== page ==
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Havering’s young knife crime victims leap 43 per-cent

PUBLISHED: 18:00 04 November 2011

A Metropolitan Police representative arranges knives for photographers after a news conference at New Scotland Yard in central London...A Metropolitan Police representative arranges knives, seized in recent operations, for photographers after a news conference about knife crime, at New Scotland Yard, in central London on May 29, 2008.    REUTERS/Luke MacGregor (BRITAIN)

A Metropolitan Police representative arranges knives for photographers after a news conference at New Scotland Yard in central London...A Metropolitan Police representative arranges knives, seized in recent operations, for photographers after a news conference about knife crime, at New Scotland Yard, in central London on May 29, 2008. REUTERS/Luke MacGregor (BRITAIN)

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Havering has seen the largest leap in young knife crime victims of any east London borough, alarming figures reveal this week.

Attacks on 13 to 24-year-olds involving a blade have skyrocketed 43 per-cent in the last four years, sparking criticism over government cuts to youth services and police numbers.

The borough had 84 young knife crime victims in 2007/2008, with that figure leaping 43 per-cent to 102 in 2010/2011, Metropolitan Police figures obtained by Labour show.

While the number of attacks in Havering was well below that of neighbouring boroughs, it recorded the most significant rise.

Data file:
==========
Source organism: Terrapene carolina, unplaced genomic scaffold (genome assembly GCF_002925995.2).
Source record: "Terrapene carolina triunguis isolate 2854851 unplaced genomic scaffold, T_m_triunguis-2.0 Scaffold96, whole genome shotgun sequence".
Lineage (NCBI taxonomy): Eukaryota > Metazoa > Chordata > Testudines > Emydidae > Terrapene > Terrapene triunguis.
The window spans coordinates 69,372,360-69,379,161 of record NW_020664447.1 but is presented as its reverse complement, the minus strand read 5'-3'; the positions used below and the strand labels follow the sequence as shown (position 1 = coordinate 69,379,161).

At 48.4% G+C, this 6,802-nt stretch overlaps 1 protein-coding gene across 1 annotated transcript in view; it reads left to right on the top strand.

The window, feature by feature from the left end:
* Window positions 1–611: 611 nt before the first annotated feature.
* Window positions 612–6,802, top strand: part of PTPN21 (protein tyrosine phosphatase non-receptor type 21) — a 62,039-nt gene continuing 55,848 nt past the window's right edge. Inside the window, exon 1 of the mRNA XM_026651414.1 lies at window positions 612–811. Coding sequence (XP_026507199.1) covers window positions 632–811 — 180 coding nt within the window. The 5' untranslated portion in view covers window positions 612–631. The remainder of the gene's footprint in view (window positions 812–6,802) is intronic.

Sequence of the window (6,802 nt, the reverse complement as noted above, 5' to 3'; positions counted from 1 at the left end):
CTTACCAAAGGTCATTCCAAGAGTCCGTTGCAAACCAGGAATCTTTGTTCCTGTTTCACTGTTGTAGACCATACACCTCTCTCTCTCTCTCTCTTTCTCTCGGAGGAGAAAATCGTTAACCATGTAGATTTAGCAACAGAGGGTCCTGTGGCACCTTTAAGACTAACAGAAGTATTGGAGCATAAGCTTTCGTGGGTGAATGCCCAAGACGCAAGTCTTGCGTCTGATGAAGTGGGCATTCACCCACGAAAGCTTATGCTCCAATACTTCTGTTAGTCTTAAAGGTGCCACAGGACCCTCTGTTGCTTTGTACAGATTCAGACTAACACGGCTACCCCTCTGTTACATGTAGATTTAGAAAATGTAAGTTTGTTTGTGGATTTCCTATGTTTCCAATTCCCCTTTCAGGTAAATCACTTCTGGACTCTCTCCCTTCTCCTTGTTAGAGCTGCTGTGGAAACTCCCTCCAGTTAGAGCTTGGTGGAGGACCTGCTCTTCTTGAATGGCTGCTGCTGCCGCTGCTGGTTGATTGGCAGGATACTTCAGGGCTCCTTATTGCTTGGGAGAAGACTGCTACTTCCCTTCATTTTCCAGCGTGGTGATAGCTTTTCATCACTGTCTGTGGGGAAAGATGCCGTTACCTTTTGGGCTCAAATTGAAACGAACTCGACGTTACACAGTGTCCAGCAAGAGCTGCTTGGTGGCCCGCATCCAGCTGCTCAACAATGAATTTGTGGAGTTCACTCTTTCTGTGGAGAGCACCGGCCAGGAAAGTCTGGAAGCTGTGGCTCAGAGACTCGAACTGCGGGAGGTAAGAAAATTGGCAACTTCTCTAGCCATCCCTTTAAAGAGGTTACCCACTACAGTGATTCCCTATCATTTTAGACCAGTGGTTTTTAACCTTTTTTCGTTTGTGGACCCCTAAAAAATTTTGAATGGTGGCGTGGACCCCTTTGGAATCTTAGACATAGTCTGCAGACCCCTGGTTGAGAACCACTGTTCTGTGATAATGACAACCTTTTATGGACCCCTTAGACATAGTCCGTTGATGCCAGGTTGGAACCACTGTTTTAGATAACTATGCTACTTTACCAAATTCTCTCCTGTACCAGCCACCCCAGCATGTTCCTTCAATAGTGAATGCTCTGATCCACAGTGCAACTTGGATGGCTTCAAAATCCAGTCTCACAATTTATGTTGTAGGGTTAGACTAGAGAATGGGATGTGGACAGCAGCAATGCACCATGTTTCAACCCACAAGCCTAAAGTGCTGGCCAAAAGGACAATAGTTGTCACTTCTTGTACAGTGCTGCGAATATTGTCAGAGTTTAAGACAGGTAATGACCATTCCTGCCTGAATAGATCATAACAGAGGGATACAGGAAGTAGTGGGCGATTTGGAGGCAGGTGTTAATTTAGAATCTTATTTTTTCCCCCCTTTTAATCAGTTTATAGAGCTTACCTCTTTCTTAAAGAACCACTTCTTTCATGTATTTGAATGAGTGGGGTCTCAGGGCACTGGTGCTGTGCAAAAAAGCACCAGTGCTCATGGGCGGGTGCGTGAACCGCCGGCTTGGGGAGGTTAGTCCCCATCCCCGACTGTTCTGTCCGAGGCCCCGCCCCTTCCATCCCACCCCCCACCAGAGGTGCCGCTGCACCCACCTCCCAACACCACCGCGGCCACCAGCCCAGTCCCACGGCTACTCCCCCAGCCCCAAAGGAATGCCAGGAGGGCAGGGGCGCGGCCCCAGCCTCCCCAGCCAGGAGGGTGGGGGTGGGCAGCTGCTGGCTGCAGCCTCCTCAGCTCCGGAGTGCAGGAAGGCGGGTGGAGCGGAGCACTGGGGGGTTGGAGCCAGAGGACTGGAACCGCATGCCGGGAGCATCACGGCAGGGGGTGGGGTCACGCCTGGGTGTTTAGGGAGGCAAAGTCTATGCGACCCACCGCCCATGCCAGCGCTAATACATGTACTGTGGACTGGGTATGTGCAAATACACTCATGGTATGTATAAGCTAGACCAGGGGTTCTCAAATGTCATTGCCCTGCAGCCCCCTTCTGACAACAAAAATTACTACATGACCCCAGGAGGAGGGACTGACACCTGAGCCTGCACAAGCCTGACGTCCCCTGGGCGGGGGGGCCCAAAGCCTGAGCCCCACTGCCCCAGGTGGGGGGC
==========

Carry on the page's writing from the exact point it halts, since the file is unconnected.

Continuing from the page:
Barking & Dagenham saw young blade victims rise 30 per-cent and Newham just 14 per-cent, while Redbridge actually saw a drop of 7 per-cent.

A Havering Police spokesman said: “QUOTE TO COME”

Across London the number of victims rose 29 per-cent on average, with Shadow Home Affairs Minister, Stella Creasy, seizing on the figures as proof of Mayor Boris Johnson’s failure to tackle knife crime. She warned Government cuts could see those figures rise, adding: “Many boroughs are seeing cuts of 30 per-cent or more in their youth offending teams, 20 per-cent in their community safety budgets, youth services slashed and we’re losing 1,000 police officers from our streets.”

However the Deputy Mayor of Policing, Kit Malthouse, hit back that the figures were misleading, saying: “Teenage killings in London have more than halved under Boris. Knife injuries and gun crime are also significantly down. Overall murder is at an historic low and important areas of the public realm, like the transport system, are significantly safer.

“Boris has pumped money into policing to maintain numbers and fortify the Met for the continuing fight against crime, and that mission is far from complete.”


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